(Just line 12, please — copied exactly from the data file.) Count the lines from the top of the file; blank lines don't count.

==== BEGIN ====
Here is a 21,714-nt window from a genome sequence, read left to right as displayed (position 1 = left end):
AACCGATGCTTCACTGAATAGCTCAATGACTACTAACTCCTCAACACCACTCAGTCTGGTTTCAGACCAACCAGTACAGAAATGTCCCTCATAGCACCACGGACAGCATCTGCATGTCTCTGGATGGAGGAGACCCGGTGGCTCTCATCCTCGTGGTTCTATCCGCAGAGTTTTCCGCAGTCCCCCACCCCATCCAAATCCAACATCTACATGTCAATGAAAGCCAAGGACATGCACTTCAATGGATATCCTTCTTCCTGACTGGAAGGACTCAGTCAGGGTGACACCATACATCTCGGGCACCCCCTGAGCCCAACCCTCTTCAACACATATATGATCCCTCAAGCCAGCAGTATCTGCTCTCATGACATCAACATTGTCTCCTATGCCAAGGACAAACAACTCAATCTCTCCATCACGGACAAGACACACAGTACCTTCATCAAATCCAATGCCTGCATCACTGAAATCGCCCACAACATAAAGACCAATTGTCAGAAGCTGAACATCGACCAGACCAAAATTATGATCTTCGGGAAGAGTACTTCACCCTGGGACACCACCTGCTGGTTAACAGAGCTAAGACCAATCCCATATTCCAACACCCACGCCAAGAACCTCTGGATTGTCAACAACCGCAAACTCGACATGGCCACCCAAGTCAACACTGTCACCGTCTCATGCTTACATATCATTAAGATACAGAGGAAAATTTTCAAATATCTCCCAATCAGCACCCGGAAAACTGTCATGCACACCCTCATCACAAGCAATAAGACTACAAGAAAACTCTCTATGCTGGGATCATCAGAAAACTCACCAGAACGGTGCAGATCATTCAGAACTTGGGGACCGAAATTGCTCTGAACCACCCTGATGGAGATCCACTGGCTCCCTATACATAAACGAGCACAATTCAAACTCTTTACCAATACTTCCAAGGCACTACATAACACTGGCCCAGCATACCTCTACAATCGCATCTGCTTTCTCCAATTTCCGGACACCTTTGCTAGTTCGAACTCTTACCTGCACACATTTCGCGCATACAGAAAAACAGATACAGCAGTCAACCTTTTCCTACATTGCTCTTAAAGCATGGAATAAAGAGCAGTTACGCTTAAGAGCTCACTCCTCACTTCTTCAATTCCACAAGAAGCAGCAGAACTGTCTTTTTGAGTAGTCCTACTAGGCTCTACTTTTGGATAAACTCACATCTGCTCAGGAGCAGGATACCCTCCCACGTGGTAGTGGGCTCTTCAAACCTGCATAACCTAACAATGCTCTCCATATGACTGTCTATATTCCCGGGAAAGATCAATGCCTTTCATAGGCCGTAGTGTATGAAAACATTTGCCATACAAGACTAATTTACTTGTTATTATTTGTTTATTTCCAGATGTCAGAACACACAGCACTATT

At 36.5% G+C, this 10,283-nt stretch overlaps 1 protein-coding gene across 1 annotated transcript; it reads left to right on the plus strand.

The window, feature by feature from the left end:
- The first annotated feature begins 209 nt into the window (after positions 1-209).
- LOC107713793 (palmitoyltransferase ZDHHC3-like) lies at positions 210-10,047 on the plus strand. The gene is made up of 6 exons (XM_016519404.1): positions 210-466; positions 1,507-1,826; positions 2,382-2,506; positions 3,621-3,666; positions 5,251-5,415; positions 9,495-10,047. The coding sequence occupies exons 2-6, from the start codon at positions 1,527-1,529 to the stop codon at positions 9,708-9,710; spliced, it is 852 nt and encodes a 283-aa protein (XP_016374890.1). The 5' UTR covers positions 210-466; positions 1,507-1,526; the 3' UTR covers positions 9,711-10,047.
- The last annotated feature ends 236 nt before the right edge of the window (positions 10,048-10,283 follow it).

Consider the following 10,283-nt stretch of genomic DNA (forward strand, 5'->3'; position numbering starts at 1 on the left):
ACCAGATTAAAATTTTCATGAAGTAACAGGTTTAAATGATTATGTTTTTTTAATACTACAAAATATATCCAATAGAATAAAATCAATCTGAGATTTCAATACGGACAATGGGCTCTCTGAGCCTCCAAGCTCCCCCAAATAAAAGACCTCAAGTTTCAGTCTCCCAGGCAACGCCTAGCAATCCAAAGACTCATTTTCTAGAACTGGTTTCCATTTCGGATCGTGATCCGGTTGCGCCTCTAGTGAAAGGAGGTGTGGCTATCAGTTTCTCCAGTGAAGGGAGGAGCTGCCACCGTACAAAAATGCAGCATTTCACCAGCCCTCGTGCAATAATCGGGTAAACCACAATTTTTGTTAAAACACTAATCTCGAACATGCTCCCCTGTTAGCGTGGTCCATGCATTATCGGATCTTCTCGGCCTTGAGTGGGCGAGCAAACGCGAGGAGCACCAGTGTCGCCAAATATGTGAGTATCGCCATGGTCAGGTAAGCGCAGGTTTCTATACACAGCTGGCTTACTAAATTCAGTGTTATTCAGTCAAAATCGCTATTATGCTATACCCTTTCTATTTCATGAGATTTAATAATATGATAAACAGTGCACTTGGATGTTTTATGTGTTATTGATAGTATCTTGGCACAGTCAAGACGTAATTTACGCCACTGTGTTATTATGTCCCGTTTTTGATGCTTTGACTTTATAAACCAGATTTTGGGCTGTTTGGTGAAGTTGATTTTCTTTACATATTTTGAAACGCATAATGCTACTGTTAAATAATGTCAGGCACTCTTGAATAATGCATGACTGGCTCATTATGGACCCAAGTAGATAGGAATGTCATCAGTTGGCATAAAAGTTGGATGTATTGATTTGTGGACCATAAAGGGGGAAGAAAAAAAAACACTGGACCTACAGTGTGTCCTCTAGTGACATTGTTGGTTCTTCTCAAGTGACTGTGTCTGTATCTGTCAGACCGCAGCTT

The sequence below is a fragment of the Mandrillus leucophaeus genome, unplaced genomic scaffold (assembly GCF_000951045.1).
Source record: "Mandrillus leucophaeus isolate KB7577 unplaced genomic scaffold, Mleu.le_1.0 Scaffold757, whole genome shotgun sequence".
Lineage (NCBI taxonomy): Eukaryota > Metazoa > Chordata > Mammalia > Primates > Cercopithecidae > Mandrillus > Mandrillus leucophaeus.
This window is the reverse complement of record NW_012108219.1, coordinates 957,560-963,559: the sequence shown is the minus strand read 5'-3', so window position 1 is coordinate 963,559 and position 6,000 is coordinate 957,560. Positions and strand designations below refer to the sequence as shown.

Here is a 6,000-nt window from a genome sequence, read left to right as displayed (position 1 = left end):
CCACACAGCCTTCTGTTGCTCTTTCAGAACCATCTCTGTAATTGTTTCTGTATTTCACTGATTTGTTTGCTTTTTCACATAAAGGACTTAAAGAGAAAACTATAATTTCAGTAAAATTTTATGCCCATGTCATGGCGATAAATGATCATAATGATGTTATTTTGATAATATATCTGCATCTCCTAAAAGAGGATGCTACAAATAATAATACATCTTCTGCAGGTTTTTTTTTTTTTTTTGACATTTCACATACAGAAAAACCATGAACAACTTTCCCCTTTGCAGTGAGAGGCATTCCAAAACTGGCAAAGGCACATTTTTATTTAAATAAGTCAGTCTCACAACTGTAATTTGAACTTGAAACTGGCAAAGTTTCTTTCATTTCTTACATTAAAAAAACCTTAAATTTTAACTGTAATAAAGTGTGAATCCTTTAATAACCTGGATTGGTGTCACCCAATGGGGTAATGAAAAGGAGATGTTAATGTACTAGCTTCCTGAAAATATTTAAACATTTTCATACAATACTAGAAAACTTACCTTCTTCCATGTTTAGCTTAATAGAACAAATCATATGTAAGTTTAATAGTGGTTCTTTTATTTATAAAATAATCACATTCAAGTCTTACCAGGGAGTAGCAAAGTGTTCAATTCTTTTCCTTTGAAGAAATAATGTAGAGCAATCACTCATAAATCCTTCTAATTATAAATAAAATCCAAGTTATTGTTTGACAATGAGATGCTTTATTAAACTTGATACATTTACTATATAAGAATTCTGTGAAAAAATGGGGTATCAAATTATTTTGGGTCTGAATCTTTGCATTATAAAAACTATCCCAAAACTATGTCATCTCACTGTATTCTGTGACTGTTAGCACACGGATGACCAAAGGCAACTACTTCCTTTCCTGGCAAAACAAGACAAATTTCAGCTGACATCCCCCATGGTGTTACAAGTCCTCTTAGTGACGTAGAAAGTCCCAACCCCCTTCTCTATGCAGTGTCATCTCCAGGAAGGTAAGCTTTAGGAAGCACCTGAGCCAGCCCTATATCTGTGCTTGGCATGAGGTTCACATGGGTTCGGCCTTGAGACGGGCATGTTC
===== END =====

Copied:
Lineage (NCBI taxonomy): Eukaryota > Metazoa > Chordata > Mammalia > Primates > Cercopithecidae > Mandrillus > Mandrillus leucophaeus.